In the pastoral constitution on the Church in the modern world, Gaudium et Spes, the Second Vatican Council was already addressing scientists, urging them to join forces to achieve unity in knowledge and a consolidated certainty on the conditions that can favour "the proper regulation of births." My predecessor of venerable memory, the Servant of God Paul VI, published his encyclical letter Humanae Vitae on 25 July 1968. The document very soon became a sign of contradiction. Drafted to treat a difficult situation, it constitutes a significant show of courage in reasserting the continuity of the Church’s doctrine and tradition. This text, all too often misunderstood and misinterpreted, also sparked much discussion because it was published at the beginning of profound contestations that marked the lives of entire generations. Forty years after its publication this teaching not only expresses its unchanged truth but also reveals the farsightedness with which the problem is treated. In fact, conjugal love is described within a global process that does not stop at the division between soul and body and is not subjected to mere sentiment, often transient and precarious, but rather takes charge of the person’s unity and the total sharing of the spouses who, in their reciprocal acceptance, offer themselves in a promise of faithful and exclusive love that flows from a genuine choice of freedom. How can such love remain closed to the gift of life? Life is always a precious gift; every time we witness its beginnings we see the power of the creative action of God who trusts man and thus calls him to build the future with the strength of hope.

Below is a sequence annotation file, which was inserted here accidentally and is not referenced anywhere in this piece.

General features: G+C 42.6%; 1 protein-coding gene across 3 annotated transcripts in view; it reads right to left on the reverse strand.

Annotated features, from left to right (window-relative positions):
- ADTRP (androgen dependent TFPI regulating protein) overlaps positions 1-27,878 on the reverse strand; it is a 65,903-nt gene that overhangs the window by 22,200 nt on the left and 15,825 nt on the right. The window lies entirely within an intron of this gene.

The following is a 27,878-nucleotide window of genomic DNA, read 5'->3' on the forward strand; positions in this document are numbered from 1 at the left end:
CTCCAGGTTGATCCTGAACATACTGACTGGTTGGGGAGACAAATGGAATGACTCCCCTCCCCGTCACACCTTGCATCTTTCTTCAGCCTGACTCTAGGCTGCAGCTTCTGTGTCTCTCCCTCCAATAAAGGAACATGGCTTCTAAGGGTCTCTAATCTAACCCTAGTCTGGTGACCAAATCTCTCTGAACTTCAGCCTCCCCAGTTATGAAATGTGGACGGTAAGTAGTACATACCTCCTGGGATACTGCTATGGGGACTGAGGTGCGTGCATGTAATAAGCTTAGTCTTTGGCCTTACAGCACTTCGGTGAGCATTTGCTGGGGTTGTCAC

On the fortieth anniversary of Humanae Vitae